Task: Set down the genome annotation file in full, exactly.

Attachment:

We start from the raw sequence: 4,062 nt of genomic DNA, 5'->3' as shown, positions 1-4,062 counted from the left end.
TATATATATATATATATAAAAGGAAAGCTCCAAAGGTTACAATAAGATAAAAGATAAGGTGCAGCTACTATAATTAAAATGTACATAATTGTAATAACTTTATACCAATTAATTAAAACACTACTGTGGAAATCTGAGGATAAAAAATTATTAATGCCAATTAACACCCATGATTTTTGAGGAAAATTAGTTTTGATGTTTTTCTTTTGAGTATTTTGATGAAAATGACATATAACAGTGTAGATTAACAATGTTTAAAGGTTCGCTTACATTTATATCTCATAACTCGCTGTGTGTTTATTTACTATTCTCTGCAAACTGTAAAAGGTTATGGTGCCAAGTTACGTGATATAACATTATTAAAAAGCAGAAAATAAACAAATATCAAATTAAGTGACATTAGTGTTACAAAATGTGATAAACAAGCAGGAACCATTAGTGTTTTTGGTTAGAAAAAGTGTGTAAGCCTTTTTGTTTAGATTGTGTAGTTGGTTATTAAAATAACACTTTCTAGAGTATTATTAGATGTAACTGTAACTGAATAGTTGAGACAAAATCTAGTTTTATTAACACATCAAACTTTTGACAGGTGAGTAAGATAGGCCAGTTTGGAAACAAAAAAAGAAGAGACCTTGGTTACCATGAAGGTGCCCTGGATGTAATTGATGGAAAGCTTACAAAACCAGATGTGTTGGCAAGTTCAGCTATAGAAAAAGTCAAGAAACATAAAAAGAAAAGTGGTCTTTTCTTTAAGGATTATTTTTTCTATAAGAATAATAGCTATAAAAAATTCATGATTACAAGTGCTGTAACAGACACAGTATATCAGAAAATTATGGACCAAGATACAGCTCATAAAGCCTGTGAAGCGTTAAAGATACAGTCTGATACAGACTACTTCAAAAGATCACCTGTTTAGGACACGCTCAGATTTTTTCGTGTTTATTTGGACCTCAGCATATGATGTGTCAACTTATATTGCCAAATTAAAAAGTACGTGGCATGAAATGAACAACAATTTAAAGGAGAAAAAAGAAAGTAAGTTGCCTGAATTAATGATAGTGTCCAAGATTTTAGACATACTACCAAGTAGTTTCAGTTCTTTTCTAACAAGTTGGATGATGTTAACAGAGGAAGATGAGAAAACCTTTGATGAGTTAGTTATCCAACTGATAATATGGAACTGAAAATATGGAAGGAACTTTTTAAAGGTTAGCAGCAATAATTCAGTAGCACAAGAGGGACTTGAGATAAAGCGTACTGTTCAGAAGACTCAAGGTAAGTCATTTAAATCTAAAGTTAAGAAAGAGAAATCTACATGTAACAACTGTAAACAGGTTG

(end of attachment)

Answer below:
We start from the raw sequence: 4,062 nt of genomic DNA, 5'->3' as shown, positions 1-4,062 counted from the left end.
TATATATATATATATATAAAAGGAAAGCTCCAAAGGTTACAATAAGATAAAAGATAAGGTGCAGCTACTATAATTAAAATGTACATAATTGTAATAACTTTATACCAATTAATTAAAACACTACTGTGGAAATCTGAGGATAAAAAATTATTAATGCCAATTAACACCCATGATTTTTGAGGAAAATTAGTTTTGATGTTTTTCTTTTGAGTATTTTGATGAAAATGACATATAACAGTGTAGATTAACAATGTTTAAAGGTTCGCTTACATTTATATCTCATAACTCGCTGTGTGTTTATTTACTATTCTCTGCAAACTGTAAAAGGTTATGGTGCCAAGTTACGTGATATAACATTATTAAAAAGCAGAAAATAAACAAATATCAAATTAAGTGACATTAGTGTTACAAAATGTGATAAACAAGCAGGAACCATTAGTGTTTTTGGTTAGAAAAAGTGTGTAAGCCTTTTTGTTTAGATTGTGTAGTTGGTTATTAAAATAACACTTTCTAGAGTATTATTAGATGTAACTGTAACTGAATAGTTGAGACAAAATCTAGTTTTATTAACACATCAAACTTTTGACAGGTGAGTAAGATAGGCCAGTTTGGAAACAAAAAAAGAAGAGACCTTGGTTACCATGAAGGTGCCCTGGATGTAATTGATGGAAAGCTTACAAAACCAGATGTGTTGGCAAGTTCAGCTATAGAAAAAGTCAAGAAACATAAAAAGAAAAGTGGTCTTTTCTTTAAGGATTATTTTTTCTATAAGAATAATAGCTATAAAAAATTCATGATTACAAGTGCTGTAACAGACACAGTATATCAGAAAATTATGGACCAAGATACAGCTCATAAAGCCTGTGAAGCGTTAAAGATACAGTCTGATACAGACTACTTCAAAAGATCACCTGTTTAGGACACGCTCAGATTTTTTCGTGTTTATTTGGACCTCAGCATATGATGTGTCAACTTATATTGCCAAATTAAAAAGTACGTGGCATGAAATGAACAACAATTTAAAGGAGAAAAAAGAAAGTAAGTTGCCTGAATTAATGATAGTGTCCAAGATTTTAGACATACTACCAAGTAGTTTCAGTTCTTTTCTAACAAGTTGGATGATGTTAACAGAGGAAGATGAGAAAACCTTTGATGAGTTAGTTATCCAACTGATAATATGGAACTGAAAATATGGAAGGAACTTTTTAAAGGTTAGCAGCAATAATTCAGTAGCACAAGAGGGACTTGAGATAAAGCGTACTGTTCAGAAGACTCAAGGTAAGTCATTTAAATCTAAAGTTAAGAAAGAGAAATCTACATGTAACAACTGTAAACAGGTTG